Jacob Rees-Mogg says Government will take rise of child sexual abuse material online seriously as MP reveals plans to work with IWF on inquiry
Chris Elmore, chair of the All-Party Parliamentary Group on Social Media, says he will work with the Internet Watch Foundation (IWF) on an inquiry into the increase in reports of online child sexual abuse material.
Jacob Rees-Mogg says the Government is taking the rise in “distressing” sexual abuse images of children online seriously, as an MP promises to work with the IWF on an inquiry into the issue.
Labour MP Chris Elmore (Ogmore) who chairs the All-Party Parliamentary Group on Social Media, says he will work with the Internet Watch Foundation (IWF) on an inquiry into the increase in reports of online child sexual abuse material.
The IWF is the UK charity responsible for finding and removing images of child sexual abuse from the internet.
The intervention comes as the IWF reveals they received more than a quarter of a million reports of suspected online images and videos of child sexual abuse in 2019.
Of this, more than 132,000 contained child sexual abuse material, a rise of 26% on 2018 and double the number identified in 2016.
Speaking in the Commons on Thursday (January 16), Mr Elmore said: “The Internet Watch Foundation released alarming new data which highlighted the rise in sexual abuse images of children that were reported to the charity last year.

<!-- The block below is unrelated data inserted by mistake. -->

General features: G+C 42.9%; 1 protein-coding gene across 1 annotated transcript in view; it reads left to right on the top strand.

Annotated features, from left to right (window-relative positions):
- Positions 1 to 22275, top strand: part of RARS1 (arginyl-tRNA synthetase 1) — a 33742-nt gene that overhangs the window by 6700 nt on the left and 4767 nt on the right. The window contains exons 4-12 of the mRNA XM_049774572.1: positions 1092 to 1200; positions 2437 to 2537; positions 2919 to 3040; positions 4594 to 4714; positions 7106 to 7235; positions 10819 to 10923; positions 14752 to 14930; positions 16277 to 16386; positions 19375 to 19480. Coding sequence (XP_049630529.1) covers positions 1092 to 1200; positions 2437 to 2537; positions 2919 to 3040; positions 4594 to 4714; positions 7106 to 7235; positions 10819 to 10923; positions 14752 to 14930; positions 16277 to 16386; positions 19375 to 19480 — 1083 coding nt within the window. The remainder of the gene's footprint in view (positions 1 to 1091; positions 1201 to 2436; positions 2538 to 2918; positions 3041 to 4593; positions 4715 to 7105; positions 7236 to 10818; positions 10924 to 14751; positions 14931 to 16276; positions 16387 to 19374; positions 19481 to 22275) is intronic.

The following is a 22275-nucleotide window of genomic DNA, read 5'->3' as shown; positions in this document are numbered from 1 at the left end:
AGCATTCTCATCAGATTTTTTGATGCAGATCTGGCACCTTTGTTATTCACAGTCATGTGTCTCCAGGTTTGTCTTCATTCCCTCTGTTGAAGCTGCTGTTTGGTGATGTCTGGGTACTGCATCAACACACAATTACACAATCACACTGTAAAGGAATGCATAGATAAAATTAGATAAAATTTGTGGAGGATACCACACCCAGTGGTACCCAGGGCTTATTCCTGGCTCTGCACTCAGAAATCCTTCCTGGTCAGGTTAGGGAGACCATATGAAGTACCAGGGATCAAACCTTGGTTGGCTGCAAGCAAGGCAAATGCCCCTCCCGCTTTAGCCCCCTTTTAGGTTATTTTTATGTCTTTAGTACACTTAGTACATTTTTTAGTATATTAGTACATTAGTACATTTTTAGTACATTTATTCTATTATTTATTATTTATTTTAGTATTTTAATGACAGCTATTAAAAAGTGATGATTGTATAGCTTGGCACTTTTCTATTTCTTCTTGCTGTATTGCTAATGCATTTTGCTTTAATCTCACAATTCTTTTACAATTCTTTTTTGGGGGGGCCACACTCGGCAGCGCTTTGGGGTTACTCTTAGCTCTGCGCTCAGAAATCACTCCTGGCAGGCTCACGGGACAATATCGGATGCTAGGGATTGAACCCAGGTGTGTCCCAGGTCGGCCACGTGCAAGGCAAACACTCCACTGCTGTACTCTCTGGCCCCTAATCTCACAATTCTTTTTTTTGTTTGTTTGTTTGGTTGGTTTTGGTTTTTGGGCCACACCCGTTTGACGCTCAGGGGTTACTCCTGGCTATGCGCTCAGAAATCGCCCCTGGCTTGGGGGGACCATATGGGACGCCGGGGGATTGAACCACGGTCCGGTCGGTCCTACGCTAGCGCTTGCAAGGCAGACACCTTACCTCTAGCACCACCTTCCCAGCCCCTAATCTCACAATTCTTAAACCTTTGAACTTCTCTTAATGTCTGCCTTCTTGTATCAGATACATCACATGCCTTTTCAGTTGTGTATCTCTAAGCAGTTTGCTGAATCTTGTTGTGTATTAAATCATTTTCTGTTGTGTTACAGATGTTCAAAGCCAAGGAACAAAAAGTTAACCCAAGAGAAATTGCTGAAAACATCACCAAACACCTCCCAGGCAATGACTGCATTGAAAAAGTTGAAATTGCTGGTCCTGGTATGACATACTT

“The leader may be aware that I chair the all-party group on Social Media and was pleased to be re-elected to it just this week, and I will be holding an inquiry into this separately, working with the charity.
“But can I ask you to bring forward either a Government statement or time for a debate to ensure that the Government is working with every organisation to ensure children are protected and not dealing with these terrible problems, and social media providers are tackled head on in dealing with these heinous crimes that children are facing?”
Commons leader Jacob Rees-Mogg replied: “May I thank the honourable gentleman for the work he does in this incredibly difficult area and the people in the police force who work on it, because it must be some of the most distressing work that people have to do.
“The government has a very clear plan to ensure better enforcement in this area with continued rigour and is conscious of the responsibilities of media providers, be they online or off-line. Therefore it is something the government will seek to take seriously.
“You are right to raise it in the chamber. I cannot promise an immediate debate but there were DCMS questions previously and I would encourage him to continue raising it.”
Susie Hargreaves OBE, CEO of the IWF said: “We look forward to working with Chris Elmore on the inquiry, and providing our world-leading expertise on this issue.
“These truly are heinous crimes, and the victims are all real children. We all need to make sure we are doing more until all images of child sexual abuse are eradicated from the internet for good.”